The practice of intentionally fishing and harming of sharks has been forbidden since October 12th, 2011, when the Ministry of Economic Affairs banned the practice of intentionally poaching sharks in the territorial waters of St. Maarten.
World wide over 100 million sharks are killed every year as a result of fishing and shark finning activities. Sharks are being driven to the brink of extinction by our ignorance and greed. Thanks to the generous support of the Dutch Postcode Lottery we can now make a real difference!
Working with fishermen, local communities and scientists, we propose to learn as much as we can about sharks. Building on that knowledge we want to create new ways for islanders to benefit from the presence of sharks in our waters for example as an attraction for tourists. By raising awareness about their plight we want to create support for the creation of safe havens for sharks on our island.
The act of trying to catch by tracking, stalking, baiting, chasing, trapping, hooking, netting, shooting or otherwise hunting – sharks, rays and skates is prohibited and therefore the animals may not be wounded or killed. Violators may be punished with jail and a considerable fine can be issued. If sharks are accidentally caught, all steps should be taken to release the animal with as little harm as possible.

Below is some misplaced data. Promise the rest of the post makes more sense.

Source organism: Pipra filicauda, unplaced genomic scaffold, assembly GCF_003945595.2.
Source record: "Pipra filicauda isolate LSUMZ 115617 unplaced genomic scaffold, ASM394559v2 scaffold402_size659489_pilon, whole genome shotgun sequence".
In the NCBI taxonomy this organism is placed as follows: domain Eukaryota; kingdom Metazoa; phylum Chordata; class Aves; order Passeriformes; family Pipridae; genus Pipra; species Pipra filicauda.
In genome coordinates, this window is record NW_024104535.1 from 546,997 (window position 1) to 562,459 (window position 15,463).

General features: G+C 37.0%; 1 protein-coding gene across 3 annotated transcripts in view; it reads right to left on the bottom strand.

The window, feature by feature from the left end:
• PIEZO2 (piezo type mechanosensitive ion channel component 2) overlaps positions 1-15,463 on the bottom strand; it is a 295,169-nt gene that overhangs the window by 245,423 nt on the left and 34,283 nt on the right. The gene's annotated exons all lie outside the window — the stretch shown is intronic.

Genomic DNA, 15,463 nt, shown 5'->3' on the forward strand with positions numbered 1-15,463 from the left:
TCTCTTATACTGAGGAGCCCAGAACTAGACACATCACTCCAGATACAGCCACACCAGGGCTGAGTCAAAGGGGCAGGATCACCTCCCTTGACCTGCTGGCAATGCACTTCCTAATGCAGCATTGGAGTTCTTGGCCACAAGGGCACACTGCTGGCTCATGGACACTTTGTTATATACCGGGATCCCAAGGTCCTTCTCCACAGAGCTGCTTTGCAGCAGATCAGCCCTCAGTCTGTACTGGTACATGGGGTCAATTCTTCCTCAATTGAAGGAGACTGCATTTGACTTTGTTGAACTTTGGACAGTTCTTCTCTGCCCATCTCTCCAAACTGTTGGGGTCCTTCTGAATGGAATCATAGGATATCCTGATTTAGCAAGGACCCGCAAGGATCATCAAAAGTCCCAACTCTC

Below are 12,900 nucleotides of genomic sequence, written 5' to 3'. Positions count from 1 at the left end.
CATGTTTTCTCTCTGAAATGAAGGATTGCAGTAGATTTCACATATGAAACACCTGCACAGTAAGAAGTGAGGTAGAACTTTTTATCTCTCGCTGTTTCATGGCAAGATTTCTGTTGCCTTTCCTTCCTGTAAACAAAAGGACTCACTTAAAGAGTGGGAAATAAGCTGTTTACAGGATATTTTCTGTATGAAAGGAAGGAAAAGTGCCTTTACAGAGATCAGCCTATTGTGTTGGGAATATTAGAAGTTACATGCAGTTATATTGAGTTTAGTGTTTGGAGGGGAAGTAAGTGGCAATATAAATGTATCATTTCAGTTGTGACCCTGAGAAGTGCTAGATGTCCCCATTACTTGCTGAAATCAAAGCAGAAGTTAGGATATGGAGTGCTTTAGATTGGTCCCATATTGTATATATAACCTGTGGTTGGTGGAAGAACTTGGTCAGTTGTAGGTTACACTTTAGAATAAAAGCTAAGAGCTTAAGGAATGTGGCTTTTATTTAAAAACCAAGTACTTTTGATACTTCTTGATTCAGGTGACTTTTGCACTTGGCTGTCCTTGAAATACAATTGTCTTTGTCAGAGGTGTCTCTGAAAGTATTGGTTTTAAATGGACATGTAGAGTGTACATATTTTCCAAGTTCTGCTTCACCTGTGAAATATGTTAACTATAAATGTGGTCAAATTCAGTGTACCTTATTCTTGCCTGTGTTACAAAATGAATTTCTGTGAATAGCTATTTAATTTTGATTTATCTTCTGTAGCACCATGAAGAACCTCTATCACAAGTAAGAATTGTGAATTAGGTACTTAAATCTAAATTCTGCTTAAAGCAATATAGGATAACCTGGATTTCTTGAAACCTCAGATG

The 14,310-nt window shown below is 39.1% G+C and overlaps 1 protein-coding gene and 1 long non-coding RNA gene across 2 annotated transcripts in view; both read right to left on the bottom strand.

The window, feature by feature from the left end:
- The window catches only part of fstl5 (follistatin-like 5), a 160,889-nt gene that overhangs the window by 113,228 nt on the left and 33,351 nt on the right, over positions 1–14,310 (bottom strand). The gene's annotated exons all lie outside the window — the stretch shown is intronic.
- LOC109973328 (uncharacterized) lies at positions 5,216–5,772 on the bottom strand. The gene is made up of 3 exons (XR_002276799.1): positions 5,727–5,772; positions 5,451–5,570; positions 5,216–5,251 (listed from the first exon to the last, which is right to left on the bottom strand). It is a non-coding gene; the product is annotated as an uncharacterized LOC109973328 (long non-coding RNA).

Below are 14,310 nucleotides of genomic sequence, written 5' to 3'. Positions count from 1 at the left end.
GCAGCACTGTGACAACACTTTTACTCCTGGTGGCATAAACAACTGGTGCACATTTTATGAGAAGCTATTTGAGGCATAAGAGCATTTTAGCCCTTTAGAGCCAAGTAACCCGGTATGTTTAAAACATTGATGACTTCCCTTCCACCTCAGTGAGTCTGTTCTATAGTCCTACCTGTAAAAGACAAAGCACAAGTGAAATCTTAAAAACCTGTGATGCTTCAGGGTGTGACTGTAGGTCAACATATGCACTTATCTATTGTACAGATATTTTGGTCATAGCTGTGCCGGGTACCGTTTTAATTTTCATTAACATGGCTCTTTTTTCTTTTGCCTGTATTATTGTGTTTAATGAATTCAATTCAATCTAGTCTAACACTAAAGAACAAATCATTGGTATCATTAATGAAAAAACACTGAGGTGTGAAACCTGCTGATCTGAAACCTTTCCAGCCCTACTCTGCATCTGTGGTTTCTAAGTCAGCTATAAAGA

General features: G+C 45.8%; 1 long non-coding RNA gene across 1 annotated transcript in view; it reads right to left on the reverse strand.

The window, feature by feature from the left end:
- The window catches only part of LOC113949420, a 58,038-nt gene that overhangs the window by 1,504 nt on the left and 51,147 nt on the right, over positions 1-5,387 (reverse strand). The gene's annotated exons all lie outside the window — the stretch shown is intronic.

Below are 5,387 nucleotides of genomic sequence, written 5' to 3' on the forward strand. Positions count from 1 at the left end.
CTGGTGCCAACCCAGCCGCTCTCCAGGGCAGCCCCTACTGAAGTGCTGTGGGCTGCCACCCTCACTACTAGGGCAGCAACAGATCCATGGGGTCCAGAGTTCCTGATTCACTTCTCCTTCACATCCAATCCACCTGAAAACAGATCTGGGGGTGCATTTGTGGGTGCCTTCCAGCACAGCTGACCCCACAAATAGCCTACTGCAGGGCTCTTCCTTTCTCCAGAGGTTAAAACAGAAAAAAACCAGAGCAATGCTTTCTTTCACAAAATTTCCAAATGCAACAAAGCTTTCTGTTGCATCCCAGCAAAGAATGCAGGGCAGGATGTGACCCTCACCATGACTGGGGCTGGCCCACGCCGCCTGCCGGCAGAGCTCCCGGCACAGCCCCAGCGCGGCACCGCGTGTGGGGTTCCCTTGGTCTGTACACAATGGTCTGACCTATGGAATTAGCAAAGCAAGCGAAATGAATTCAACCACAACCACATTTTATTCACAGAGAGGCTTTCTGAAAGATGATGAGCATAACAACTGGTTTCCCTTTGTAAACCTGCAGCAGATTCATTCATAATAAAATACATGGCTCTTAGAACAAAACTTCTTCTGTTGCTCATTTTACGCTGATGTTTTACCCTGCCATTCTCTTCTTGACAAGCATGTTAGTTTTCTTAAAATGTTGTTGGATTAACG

Dead or Alive?
The Nature Foundation has been conducting a Shark Conservation Project on St. Maarten which has shown, based on surveys of dive operators and tourist divers, that a single live shark is worth up to USD $884,000 to the economy of the island, as is opposed to just a few dollars if it is dead.
The majority of divers who come to the island pay top dollar to see sharks in their natural environment. These divers also rent cars, stay in hotels, eat at restaurants and drink in bars. Taking all of that into account and based on research conducted by the Nature Foundation a single live shark contributes $884,000 to the economy of St. Maarten annually. Sharks are an apex predator and are essential to the health of local coral reefs.
If we do not have sharks, we will lose our coral reef ecosystem. Sharks keep the reefs clean of unhealthy fish which in turn keeps the ecosystem in balance. The Nature Foundation actively tags and takes measurements of the local shark population.
Dutch Caribbean Biodiversity Database